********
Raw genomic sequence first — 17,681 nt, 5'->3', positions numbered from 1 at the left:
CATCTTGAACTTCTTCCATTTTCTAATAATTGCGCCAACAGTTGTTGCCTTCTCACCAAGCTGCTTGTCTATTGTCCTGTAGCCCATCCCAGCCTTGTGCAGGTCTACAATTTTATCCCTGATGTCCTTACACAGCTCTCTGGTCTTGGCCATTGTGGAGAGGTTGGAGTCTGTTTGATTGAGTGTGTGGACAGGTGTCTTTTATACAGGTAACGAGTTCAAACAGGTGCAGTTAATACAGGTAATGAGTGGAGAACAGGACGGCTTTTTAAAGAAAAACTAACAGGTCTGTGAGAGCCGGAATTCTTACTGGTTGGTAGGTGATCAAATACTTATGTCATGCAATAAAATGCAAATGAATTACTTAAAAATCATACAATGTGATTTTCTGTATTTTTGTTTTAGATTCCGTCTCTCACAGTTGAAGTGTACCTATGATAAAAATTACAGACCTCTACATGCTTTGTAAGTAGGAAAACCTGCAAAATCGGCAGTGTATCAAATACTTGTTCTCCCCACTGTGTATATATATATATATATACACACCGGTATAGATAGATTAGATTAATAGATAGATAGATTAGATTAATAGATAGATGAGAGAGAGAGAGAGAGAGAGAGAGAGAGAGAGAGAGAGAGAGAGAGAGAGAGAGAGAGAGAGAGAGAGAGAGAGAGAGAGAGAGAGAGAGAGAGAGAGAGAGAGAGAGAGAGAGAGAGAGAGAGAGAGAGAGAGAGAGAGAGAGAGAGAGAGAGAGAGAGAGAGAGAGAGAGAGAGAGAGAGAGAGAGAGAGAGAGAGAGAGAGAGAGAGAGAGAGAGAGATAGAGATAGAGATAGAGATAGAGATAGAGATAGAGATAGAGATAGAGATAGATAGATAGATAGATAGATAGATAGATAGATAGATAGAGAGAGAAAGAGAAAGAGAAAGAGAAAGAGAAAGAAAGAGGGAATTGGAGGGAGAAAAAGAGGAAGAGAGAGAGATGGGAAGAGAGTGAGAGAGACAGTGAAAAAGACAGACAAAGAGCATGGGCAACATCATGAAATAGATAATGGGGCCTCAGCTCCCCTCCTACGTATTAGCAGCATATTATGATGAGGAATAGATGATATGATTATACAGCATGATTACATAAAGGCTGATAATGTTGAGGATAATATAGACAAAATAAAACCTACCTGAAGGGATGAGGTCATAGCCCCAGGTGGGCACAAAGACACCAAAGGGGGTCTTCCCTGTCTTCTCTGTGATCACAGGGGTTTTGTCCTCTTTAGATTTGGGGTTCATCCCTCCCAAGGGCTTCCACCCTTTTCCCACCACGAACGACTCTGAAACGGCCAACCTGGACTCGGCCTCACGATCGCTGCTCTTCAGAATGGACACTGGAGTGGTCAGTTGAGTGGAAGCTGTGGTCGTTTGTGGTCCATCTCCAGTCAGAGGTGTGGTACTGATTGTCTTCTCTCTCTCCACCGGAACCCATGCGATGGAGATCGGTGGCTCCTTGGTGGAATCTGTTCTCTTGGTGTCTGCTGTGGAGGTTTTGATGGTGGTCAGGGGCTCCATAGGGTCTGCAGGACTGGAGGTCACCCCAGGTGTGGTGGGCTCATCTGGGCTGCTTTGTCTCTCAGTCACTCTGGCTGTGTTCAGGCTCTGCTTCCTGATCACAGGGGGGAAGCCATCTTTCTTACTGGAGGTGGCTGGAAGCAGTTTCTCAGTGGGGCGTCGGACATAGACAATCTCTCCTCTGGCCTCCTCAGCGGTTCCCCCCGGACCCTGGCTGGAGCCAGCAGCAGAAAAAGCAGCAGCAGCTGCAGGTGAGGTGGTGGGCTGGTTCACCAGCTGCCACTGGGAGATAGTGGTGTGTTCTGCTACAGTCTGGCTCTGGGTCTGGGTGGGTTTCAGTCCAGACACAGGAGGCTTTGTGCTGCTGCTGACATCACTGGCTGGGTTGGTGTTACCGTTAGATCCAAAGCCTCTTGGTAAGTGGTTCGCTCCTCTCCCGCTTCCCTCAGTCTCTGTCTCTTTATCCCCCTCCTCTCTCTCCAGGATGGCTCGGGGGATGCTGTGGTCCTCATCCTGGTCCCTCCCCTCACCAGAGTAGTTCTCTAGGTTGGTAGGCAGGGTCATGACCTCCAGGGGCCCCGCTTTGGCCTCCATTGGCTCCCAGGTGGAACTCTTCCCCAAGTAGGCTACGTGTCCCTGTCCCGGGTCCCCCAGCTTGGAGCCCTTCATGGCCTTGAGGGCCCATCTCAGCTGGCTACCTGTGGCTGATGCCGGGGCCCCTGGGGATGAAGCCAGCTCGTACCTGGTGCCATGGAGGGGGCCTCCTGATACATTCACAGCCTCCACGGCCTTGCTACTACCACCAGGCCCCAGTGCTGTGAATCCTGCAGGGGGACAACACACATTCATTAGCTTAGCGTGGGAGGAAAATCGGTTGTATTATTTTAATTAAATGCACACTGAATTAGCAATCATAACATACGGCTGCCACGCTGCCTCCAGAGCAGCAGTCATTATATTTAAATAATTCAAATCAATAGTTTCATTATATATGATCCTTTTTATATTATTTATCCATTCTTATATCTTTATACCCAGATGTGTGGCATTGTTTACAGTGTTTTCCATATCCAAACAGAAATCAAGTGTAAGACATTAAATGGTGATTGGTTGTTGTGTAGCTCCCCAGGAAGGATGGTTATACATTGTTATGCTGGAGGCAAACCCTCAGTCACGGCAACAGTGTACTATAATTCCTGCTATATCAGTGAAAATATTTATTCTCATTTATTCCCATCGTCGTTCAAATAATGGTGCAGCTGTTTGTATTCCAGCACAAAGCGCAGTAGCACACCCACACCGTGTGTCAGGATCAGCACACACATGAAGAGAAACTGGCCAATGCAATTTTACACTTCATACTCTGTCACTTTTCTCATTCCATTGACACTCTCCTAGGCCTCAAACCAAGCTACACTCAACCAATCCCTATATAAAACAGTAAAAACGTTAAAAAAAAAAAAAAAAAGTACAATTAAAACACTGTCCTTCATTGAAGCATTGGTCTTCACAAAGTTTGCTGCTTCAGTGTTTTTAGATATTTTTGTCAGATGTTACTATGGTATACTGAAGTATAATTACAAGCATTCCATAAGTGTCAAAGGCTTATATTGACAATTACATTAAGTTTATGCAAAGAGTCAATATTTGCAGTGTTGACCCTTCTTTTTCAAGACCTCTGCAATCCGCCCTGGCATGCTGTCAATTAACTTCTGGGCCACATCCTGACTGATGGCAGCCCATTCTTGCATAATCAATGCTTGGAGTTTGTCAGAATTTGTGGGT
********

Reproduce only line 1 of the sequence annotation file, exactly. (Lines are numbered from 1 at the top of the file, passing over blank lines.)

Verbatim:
Raw genomic sequence first — 17,681 nt, 5'->3', positions numbered from 1 at the left: